I say “for some,” because a select handful of scholars and critics have long been hip to Stahl’s genius. Many can be found in The Call of the Heart: John M. Stahl and Hollywood Melodrama, a new collection of essays by eminent scholars—UW-Madison’s Professor Lea Jacobs among them. Of Stahl’s melodramas, Back Street specifically has long served as one of the most fruitful case studies: for Jacobs, in her book The Wages of Sin: Censorship and the Fallen Woman Film, 1928-1942 (1991) and other articles; for historian and former UW Prof. Tino Balio, in his book Grand Design: Hollywood as a Modern Business Enterprise, 1930-1939 (1995); and for feminist critic Molly Haskell, in From Reverence to Rape: The Treatment of Women in the Movies (1974).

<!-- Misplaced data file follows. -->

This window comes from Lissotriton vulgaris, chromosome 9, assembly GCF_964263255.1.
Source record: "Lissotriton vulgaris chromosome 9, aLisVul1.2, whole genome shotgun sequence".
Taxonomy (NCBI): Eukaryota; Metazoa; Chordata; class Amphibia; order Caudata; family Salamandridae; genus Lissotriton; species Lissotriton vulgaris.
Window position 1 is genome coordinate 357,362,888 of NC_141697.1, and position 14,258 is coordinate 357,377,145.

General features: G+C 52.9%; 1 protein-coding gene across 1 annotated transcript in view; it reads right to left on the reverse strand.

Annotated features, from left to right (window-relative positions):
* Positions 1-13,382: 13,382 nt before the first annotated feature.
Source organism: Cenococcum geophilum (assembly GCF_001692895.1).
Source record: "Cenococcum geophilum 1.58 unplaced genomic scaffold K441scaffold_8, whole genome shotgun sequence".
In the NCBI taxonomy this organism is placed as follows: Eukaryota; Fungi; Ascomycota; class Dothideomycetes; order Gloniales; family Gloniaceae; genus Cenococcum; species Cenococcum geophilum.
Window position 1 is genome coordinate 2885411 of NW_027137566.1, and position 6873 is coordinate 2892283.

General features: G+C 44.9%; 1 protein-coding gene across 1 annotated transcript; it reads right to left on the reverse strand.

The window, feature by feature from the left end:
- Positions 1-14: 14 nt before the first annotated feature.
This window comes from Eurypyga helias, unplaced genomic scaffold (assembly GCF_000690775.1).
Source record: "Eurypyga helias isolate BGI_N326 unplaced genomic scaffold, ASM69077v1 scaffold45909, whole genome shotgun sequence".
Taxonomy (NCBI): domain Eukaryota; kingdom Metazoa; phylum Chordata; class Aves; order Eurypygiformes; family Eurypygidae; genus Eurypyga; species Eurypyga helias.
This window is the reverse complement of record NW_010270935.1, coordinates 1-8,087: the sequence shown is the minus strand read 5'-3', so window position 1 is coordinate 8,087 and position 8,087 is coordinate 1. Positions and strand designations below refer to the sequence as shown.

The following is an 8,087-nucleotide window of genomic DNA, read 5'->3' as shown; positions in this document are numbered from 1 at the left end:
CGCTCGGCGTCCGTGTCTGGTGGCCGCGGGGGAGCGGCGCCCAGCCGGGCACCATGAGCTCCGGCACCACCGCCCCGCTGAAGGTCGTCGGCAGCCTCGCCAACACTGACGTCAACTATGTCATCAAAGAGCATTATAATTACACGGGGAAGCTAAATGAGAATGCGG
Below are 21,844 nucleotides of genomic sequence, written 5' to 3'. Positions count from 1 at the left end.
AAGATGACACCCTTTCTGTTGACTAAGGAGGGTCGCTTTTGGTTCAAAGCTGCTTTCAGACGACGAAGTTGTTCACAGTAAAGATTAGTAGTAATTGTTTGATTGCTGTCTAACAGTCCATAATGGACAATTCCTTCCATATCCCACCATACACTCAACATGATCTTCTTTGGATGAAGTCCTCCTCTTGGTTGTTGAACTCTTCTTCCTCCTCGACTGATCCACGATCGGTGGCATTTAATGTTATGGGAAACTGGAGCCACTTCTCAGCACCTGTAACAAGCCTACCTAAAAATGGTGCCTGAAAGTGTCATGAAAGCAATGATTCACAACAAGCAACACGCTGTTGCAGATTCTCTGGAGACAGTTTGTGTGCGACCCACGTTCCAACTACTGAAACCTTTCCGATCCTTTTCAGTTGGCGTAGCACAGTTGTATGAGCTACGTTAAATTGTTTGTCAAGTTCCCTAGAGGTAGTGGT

Back Street’s enduring appeal lies in part in the simplicity of its plot, adapted from Fannie Hurst’s novel, and the eternal currents running beneath it. Middle-class beauty Ray Schmidt (Irene Dunne) and upper-middle-class salesman Walter Saxel (John Boles) fall in love, but a missed concert rendezvous precludes their marriage. Years later, they meet again, by which point Walter has married a wealthier woman. Still infatuated with one another, Ray agrees to be Walter’s mistress, and the subsequent action shows very little of the happiness they presumably shared. Instead, Ray passes most of her days alone, holed up in the “back street” apartment Walter bought for her. When doting childhood friend Kurt (George Meeker), who has since become a rich car manufacturer, re-enters her life, Ray faces another fork in the road. In my experience, her decision—disclosed through a bold narrative ellipsis, one of many—elicits an audible reaction from the audience.